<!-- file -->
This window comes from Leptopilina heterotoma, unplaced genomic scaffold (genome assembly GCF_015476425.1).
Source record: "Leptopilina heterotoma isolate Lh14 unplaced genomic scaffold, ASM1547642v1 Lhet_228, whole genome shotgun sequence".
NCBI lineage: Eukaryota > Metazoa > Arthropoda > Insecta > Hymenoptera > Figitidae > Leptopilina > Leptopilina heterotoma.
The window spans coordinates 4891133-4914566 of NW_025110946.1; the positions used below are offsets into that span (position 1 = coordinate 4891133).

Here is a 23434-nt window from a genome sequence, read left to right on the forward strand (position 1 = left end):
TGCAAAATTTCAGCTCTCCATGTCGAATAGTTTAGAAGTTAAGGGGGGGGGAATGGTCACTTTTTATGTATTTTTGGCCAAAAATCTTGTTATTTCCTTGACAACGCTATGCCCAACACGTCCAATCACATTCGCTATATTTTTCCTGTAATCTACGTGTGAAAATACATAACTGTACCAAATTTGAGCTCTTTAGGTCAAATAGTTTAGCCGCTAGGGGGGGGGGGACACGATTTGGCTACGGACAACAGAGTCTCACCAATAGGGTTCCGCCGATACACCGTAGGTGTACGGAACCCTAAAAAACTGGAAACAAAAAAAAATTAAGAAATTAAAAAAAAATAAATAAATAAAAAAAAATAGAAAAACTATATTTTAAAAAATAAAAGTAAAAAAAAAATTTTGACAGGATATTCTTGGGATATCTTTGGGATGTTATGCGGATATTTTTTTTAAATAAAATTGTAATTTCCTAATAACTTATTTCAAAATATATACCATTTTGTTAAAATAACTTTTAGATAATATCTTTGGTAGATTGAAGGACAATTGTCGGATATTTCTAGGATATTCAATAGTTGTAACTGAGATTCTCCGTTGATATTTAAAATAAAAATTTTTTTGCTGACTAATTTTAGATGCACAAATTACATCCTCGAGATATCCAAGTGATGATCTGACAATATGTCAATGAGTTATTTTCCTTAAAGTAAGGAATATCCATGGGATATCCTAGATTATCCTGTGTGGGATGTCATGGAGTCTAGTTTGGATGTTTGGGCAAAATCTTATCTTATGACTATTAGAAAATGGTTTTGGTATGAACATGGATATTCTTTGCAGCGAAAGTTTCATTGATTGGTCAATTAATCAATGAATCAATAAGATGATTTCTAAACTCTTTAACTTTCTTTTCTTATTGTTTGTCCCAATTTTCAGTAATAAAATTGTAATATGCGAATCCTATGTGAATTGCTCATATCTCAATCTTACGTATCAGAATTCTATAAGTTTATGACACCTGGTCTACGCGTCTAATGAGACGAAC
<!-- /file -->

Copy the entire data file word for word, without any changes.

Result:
This window comes from Leptopilina heterotoma, unplaced genomic scaffold (genome assembly GCF_015476425.1).
Source record: "Leptopilina heterotoma isolate Lh14 unplaced genomic scaffold, ASM1547642v1 Lhet_228, whole genome shotgun sequence".
NCBI lineage: Eukaryota > Metazoa > Arthropoda > Insecta > Hymenoptera > Figitidae > Leptopilina > Leptopilina heterotoma.
The window spans coordinates 4891133-4914566 of NW_025110946.1; the positions used below are offsets into that span (position 1 = coordinate 4891133).

Here is a 23434-nt window from a genome sequence, read left to right on the forward strand (position 1 = left end):
TGCAAAATTTCAGCTCTCCATGTCGAATAGTTTAGAAGTTAAGGGGGGGGGAATGGTCACTTTTTATGTATTTTTGGCCAAAAATCTTGTTATTTCCTTGACAACGCTATGCCCAACACGTCCAATCACATTCGCTATATTTTTCCTGTAATCTACGTGTGAAAATACATAACTGTACCAAATTTGAGCTCTTTAGGTCAAATAGTTTAGCCGCTAGGGGGGGGGGGACACGATTTGGCTACGGACAACAGAGTCTCACCAATAGGGTTCCGCCGATACACCGTAGGTGTACGGAACCCTAAAAAACTGGAAACAAAAAAAAATTAAGAAATTAAAAAAAAATAAATAAATAAAAAAAAATAGAAAAACTATATTTTAAAAAATAAAAGTAAAAAAAAAATTTTGACAGGATATTCTTGGGATATCTTTGGGATGTTATGCGGATATTTTTTTTAAATAAAATTGTAATTTCCTAATAACTTATTTCAAAATATATACCATTTTGTTAAAATAACTTTTAGATAATATCTTTGGTAGATTGAAGGACAATTGTCGGATATTTCTAGGATATTCAATAGTTGTAACTGAGATTCTCCGTTGATATTTAAAATAAAAATTTTTTTGCTGACTAATTTTAGATGCACAAATTACATCCTCGAGATATCCAAGTGATGATCTGACAATATGTCAATGAGTTATTTTCCTTAAAGTAAGGAATATCCATGGGATATCCTAGATTATCCTGTGTGGGATGTCATGGAGTCTAGTTTGGATGTTTGGGCAAAATCTTATCTTATGACTATTAGAAAATGGTTTTGGTATGAACATGGATATTCTTTGCAGCGAAAGTTTCATTGATTGGTCAATTAATCAATGAATCAATAAGATGATTTCTAAACTCTTTAACTTTCTTTTCTTATTGTTTGTCCCAATTTTCAGTAATAAAATTGTAATATGCGAATCCTATGTGAATTGCTCATATCTCAATCTTACGTATCAGAATTCTATAAGTTTATGACACCTGGTCTACGCGTCTAATGAGACGAAC